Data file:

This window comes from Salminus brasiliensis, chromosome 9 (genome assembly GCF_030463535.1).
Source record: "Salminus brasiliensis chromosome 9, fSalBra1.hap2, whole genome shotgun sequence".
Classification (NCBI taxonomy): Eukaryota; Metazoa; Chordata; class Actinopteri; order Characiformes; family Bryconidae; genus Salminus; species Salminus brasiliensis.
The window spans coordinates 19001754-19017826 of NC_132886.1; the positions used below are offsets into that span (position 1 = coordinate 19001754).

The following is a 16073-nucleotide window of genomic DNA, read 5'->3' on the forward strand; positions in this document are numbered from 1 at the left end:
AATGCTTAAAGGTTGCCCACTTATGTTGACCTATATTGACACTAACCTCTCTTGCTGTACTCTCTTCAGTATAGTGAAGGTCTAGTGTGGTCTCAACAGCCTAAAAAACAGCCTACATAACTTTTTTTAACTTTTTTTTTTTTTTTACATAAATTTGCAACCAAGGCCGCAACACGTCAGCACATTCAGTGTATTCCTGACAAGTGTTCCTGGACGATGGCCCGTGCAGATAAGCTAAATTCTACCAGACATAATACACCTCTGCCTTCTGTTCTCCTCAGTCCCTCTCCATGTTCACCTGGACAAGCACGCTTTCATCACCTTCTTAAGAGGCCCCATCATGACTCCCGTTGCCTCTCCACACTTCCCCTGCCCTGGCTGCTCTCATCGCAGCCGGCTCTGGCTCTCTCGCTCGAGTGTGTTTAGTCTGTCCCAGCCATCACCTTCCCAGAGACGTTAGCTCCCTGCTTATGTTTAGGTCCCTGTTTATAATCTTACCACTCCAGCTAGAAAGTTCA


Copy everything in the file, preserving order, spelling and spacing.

This window comes from Salminus brasiliensis, chromosome 9 (genome assembly GCF_030463535.1).
Source record: "Salminus brasiliensis chromosome 9, fSalBra1.hap2, whole genome shotgun sequence".
Classification (NCBI taxonomy): Eukaryota; Metazoa; Chordata; class Actinopteri; order Characiformes; family Bryconidae; genus Salminus; species Salminus brasiliensis.
The window spans coordinates 19001754-19017826 of NC_132886.1; the positions used below are offsets into that span (position 1 = coordinate 19001754).

The following is a 16073-nucleotide window of genomic DNA, read 5'->3' on the forward strand; positions in this document are numbered from 1 at the left end:
AATGCTTAAAGGTTGCCCACTTATGTTGACCTATATTGACACTAACCTCTCTTGCTGTACTCTCTTCAGTATAGTGAAGGTCTAGTGTGGTCTCAACAGCCTAAAAAACAGCCTACATAACTTTTTTTAACTTTTTTTTTTTTTTTACATAAATTTGCAACCAAGGCCGCAACACGTCAGCACATTCAGTGTATTCCTGACAAGTGTTCCTGGACGATGGCCCGTGCAGATAAGCTAAATTCTACCAGACATAATACACCTCTGCCTTCTGTTCTCCTCAGTCCCTCTCCATGTTCACCTGGACAAGCACGCTTTCATCACCTTCTTAAGAGGCCCCATCATGACTCCCGTTGCCTCTCCACACTTCCCCTGCCCTGGCTGCTCTCATCGCAGCCGGCTCTGGCTCTCTCGCTCGAGTGTGTTTAGTCTGTCCCAGCCATCACCTTCCCAGAGACGTTAGCTCCCTGCTTATGTTTAGGTCCCTGTTTATAATCTTACCACTCCAGCTAGAAAGTTCA